Sustained activation of Rac1 in hepatic stellate cells promotes liver injury and fibrosis in mice

Steve S. Choi, Jason K. Sicklick, Qi Ma, Liu Yang, Jiawen Huang, Yi Qi, Wei Chen, Yin Xiong Li, Pascal J. Goldschmidt-Clermont, Anna Mae Diehl

Research output: Contribution to journalArticlepeer-review

78 Scopus citations


Rac, a small, GTP-binding protein in the Rho family, regulates several cellular functions, including the activation of NADPH oxidase, a major intracellular producer of reactive oxygen species (ROS). Hepatic stellate cells (HSCs) isolated from mice that are genetically deficient in NADPH oxidase produce less ROS, and their activation during chronic liver injury is abrogated, resulting in decreased liver fibrosis. Therefore, we hypothesized that HSC ROS production and activation would be enhanced, and fibrosis worsened, by increasing Rac expression in HSCs. To achieve this, we used transgenic mice that express constitutively active human Rac1 under the control of the α-smooth muscle actin (α-sma) promoter, because α-sma expression is induced spontaneously during HSC activation. Transgene expression was upregulated progressively during culture of primary Rac-transgenic HSCs, and this increased HSC ROS production as well as expression of activation markers and collagen. Similarly, Rac mice treated with carbon tetrachloride (CCl 4) accumulated greater numbers of activated HSCs and had more liver damage, hepatocyte apoptosis, and liver fibrosis - as well as higher mortality - than CCl4-treated wild-type mice. In conclusion, sustained activation of Rac in HSCs perpetuates their activation and exacerbates toxin-induced liver injury and fibrosis, prompting speculation that Rac may be a therapeutic target in patients with cirrhosis.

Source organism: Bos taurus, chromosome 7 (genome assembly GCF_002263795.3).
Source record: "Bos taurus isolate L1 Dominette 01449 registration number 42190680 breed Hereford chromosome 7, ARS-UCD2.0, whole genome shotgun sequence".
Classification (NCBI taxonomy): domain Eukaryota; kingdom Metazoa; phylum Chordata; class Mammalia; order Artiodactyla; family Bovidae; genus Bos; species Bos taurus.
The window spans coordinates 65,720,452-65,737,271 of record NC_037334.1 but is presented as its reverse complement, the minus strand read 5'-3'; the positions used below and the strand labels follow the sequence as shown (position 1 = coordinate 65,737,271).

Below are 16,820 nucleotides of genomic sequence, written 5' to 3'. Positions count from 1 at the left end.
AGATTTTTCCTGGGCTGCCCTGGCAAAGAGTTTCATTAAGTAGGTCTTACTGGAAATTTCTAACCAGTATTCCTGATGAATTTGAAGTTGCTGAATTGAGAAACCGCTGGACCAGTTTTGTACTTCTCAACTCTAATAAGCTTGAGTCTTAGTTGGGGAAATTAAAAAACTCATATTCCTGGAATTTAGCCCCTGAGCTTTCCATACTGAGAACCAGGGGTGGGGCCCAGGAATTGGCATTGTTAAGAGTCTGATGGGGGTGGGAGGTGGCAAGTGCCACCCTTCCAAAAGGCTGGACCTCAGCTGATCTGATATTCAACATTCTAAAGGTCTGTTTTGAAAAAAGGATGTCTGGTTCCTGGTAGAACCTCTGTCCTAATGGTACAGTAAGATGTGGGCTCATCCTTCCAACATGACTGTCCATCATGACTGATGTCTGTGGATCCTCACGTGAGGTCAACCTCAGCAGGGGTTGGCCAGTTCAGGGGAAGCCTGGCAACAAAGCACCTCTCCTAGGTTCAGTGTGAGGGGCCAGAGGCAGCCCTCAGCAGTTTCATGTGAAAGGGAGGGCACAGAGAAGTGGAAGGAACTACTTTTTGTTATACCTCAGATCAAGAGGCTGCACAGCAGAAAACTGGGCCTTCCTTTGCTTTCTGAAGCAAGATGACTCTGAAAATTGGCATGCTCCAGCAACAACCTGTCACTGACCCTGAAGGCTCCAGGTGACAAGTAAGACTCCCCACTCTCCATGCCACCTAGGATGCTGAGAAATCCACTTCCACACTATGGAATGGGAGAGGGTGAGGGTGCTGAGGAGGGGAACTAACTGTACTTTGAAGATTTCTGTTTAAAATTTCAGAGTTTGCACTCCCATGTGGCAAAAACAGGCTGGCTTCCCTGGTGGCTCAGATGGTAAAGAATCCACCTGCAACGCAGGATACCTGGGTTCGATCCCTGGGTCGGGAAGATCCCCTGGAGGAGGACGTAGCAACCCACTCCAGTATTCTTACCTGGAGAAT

Original languageEnglish (US)
Pages (from-to)1267-1277
Number of pages11
Issue number5
StatePublished - Nov 2006

ASJC Scopus subject areas

  • Hepatology


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